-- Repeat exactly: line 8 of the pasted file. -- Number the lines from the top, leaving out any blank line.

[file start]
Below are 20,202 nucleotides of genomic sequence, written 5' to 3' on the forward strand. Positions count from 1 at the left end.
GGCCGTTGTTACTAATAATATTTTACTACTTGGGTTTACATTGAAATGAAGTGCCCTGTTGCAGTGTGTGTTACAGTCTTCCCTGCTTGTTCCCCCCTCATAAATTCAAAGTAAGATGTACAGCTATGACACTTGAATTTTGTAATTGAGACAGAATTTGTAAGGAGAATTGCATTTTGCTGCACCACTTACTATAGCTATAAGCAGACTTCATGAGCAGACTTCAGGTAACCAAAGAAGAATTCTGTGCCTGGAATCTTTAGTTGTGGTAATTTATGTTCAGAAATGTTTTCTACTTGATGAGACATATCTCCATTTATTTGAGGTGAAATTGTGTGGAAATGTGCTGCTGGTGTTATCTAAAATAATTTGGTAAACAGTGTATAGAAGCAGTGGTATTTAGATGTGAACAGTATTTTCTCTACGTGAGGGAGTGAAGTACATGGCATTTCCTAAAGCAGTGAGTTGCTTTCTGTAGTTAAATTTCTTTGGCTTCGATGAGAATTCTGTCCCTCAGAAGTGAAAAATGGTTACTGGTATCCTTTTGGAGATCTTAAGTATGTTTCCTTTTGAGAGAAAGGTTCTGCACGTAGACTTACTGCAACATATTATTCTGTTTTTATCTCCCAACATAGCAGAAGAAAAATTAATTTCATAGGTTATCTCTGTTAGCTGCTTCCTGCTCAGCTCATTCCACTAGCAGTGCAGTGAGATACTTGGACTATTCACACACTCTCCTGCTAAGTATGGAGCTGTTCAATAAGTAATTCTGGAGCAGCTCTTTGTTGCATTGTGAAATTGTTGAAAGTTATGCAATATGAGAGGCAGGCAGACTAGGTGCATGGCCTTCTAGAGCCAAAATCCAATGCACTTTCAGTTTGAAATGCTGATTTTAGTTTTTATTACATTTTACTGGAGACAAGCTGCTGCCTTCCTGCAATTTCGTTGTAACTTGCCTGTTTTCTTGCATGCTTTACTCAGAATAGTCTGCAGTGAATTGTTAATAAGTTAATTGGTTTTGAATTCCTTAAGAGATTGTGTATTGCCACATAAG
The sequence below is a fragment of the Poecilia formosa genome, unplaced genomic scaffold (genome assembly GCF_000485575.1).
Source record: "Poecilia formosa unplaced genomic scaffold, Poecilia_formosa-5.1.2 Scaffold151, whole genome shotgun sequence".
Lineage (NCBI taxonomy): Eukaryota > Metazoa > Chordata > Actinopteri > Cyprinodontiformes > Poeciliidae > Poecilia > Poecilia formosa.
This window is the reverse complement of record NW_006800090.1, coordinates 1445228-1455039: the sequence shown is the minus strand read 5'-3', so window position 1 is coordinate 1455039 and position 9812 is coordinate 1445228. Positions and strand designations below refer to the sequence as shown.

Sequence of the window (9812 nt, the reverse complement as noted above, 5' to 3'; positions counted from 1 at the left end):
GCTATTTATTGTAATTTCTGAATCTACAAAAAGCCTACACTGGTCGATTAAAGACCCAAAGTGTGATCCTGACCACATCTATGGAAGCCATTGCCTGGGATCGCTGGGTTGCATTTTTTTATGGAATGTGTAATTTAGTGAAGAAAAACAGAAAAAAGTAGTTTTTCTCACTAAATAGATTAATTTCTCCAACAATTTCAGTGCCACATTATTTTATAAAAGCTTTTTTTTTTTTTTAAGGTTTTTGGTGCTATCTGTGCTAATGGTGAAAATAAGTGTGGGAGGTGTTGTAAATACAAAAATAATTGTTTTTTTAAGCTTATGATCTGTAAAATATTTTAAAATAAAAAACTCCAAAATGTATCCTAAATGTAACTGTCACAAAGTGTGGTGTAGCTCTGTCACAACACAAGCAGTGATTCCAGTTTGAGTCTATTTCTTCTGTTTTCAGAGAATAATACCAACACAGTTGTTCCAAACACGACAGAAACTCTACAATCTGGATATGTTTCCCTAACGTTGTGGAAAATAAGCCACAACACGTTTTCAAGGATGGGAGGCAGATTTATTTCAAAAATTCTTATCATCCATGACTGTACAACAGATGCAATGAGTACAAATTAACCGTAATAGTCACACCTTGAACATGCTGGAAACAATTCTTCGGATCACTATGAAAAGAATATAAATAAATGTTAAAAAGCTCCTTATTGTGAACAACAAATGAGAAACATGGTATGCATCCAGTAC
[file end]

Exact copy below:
GCTATTTATTGTAATTTCTGAATCTACAAAAAGCCTACACTGGTCGATTAAAGACCCAAAGTGTGATCCTGACCACATCTATGGAAGCCATTGCCTGGGATCGCTGGGTTGCATTTTTTTATGGAATGTGTAATTTAGTGAAGAAAAACAGAAAAAAGTAGTTTTTCTCACTAAATAGATTAATTTCTCCAACAATTTCAGTGCCACATTATTTTATAAAAGCTTTTTTTTTTTTTTAAGGTTTTTGGTGCTATCTGTGCTAATGGTGAAAATAAGTGTGGGAGGTGTTGTAAATACAAAAATAATTGTTTTTTTAAGCTTATGATCTGTAAAATATTTTAAAATAAAAAACTCCAAAATGTATCCTAAATGTAACTGTCACAAAGTGTGGTGTAGCTCTGTCACAACACAAGCAGTGATTCCAGTTTGAGTCTATTTCTTCTGTTTTCAGAGAATAATACCAACACAGTTGTTCCAAACACGACAGAAACTCTACAATCTGGATATGTTTCCCTAACGTTGTGGAAAATAAGCCACAACACGTTTTCAAGGATGGGAGGCAGATTTATTTCAAAAATTCTTATCATCCATGACTGTACAACAGATGCAATGAGTACAAATTAACCGTAATAGTCACACCTTGAACATGCTGGAAACAATTCTTCGGATCACTATGAAAAGAATATAAATAAATGTTAAAAAGCTCCTTATTGTGAACAACAAATGAGAAACATGGTATGCATCCAGTAC